Magazine Authentic Leadership Guide: Not all leaders are good and acknowledgement of this can often be the first step towards better leadership. In order to lead better, leaders and academics have turned to the idea of authentic leadership.
In my 8th grade English language arts classroom, I often use the Socrative student-response system to ask students multiple-choice or short-answer questions at the beginning of class about the novel they are reading.
They can use iPads, laptops, or smartphones to answer the questions; and the program immediately sends me a report with student responses that I can use to address comprehension issues right away.
The last time my students took one of these reading check-in quizzes, for example, it showed that almost half of them did not understand how one of the plot events affected the protagonist's characterization.
As a result, I changed my lesson for the day to focus on indirect characterization. For example, to create a mind map of a U. Civil War battle, students need to convey all of the information they've learned about that battle with minimal text. A large key might indicate that the battle was the "key" to victory, a graph representing the number of soldiers might reveal one side's advantage, and so on.
To create these mind maps, students need to determine what they know and then choose a way to represent the information. Both the process and the product reveal to me the depth of a student's learning.
These assessments can be used formatively throughout a unit—with students adding information as they learn more—and also as a summative assessment at the end. Students use examples from their own work during the semester to show how they have grown as writers, how their approach to and attitude about writing have changed, and what writing goals they have for the future.
This is, hands-down, the best piece of writing most of them do all semester. I use the results not only to evaluate their readiness to move on in our writing program, but also as valuable feedback for the course itself.
Each semester, the course changes in response to the students' comments. Working together, students and I set individual learning goals. I use Evernote to record the conferences and take photos of students' notebooks and work samples. I use the results of these conferences to determine students' progress toward learning targets and to plan instruction based on their needs.
I have a pocket chart mounted on the wall right next to my classroom door. Each day, students write on an index card a brief reflection about their learning, either in response to a specific prompt from me or on their own.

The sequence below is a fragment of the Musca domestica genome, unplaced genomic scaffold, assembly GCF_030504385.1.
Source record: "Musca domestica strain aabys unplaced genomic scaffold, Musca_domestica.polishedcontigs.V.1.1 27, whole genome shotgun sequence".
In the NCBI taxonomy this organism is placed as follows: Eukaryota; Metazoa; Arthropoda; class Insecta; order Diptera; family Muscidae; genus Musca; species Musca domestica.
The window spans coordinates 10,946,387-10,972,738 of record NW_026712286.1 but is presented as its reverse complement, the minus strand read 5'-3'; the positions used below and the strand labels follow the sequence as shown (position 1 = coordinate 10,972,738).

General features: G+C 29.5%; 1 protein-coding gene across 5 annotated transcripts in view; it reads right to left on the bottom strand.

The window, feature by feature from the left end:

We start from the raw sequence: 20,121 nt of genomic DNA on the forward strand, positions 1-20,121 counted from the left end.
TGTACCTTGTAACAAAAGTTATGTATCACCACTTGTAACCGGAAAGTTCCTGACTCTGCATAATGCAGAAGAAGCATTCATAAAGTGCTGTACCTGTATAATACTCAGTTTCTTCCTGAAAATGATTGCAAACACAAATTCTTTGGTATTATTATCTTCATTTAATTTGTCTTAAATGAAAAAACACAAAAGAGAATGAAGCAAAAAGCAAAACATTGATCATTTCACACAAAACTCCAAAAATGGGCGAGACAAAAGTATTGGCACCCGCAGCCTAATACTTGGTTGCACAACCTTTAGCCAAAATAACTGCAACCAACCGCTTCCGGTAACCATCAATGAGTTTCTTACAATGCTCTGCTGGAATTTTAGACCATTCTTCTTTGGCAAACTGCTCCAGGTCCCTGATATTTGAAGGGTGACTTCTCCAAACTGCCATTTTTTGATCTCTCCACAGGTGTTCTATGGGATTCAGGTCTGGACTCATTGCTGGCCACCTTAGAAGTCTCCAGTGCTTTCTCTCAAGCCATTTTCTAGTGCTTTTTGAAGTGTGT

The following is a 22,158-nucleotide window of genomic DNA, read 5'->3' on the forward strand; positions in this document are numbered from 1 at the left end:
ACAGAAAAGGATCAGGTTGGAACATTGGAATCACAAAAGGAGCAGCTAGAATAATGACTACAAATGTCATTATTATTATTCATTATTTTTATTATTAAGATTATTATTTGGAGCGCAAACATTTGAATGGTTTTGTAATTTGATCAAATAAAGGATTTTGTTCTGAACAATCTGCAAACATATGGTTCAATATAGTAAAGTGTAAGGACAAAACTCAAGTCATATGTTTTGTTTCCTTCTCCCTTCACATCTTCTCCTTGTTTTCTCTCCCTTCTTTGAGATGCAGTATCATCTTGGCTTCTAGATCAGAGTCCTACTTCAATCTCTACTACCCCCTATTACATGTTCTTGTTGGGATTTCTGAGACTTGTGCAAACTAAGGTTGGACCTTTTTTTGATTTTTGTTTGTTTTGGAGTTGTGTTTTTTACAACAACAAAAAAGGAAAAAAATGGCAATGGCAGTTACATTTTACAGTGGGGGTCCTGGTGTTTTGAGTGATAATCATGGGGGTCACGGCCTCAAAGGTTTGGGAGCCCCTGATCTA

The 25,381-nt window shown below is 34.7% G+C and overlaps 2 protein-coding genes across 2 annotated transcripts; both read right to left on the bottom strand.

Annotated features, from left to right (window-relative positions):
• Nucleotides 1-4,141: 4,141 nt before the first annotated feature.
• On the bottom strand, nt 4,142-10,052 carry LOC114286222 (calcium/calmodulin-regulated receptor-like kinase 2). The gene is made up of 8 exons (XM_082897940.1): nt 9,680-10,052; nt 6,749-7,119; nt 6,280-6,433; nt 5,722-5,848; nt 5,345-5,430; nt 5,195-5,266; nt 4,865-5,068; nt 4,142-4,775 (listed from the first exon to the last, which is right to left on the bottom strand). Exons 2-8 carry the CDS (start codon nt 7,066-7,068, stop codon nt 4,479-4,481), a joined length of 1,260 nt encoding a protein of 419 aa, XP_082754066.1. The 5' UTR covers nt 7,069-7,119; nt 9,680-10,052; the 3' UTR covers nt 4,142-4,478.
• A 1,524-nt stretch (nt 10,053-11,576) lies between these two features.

I collect and review the index cards daily. Sometimes I use the information as fodder for the next day's class meeting, and other times I use it to group students by their strengths and challenges for instruction.
We keep these exit tickets from month to month to reflect on personal growth throughout the school year.
I usually showcase selected student answers in class anonymously of course and make connections to the new learning for the week. This assessment can show me patterns of misconceptions among students. If we prepare students by giving them clear instructions about how to reflect on their progress or their completion of a task, they will almost always diagnose their own strengths and weaknesses accurately.
Recently, a self-evaluation exercise on a persuasive essay allowed my 9th grade literature students to volunteer comments ranging from the practical "I need to start wearing my glasses—I can't see the whiteboard and made some mistakes I could have avoided" to the thoughtful "I found this too easy.
I need to work on challenging myself to use a deeper vocabulary". Student self-evaluation enables me to see where I need to target reteaching and improve my content or teaching style.From a group of academic pioneers in to the Free Speech Movement in , Berkeley is a place where the brightest minds from across the globe come together to .
The Praxis ® tests measure the academic skills and subject-specific content knowledge needed for teaching. The Praxis tests are taken by individuals entering the teaching profession as part of the certification process required by many states and professional licensing organizations. Earlier, we discussed why having a leadership philosophy is essential.
The importance is based on Character, Consistency, and Collaboration. Understanding the value may be the easy part.
The challenge is in taking the time to develop your leadership philosophy and then use it. The process to develop. While the idea of servant leadership goes back at least two thousand years, the modern servant leadership movement was launched by Robert K.
Greenleaf in with the publication of his classic essay, The Servant as regardbouddhiste.com was in that essay that he coined the words "servant-leader" and "servant leadership.". Search to find a specific leadership essay or browse from the list below: Reflection on Leadership Skills for the Forces Task 1: From LC “Context” lessons , describe ONE significant insight that you have gained and explain why.
How to Write a Reflection Paper. In this Article: Article Summary Sample Outline and Paper Brainstorming Organizing a Reflection Paper As You Write Community Q&A Reflection papers allow you to communicate with your instructor about how a specific article, lesson, lecture, or experience shapes your understanding of class-related material.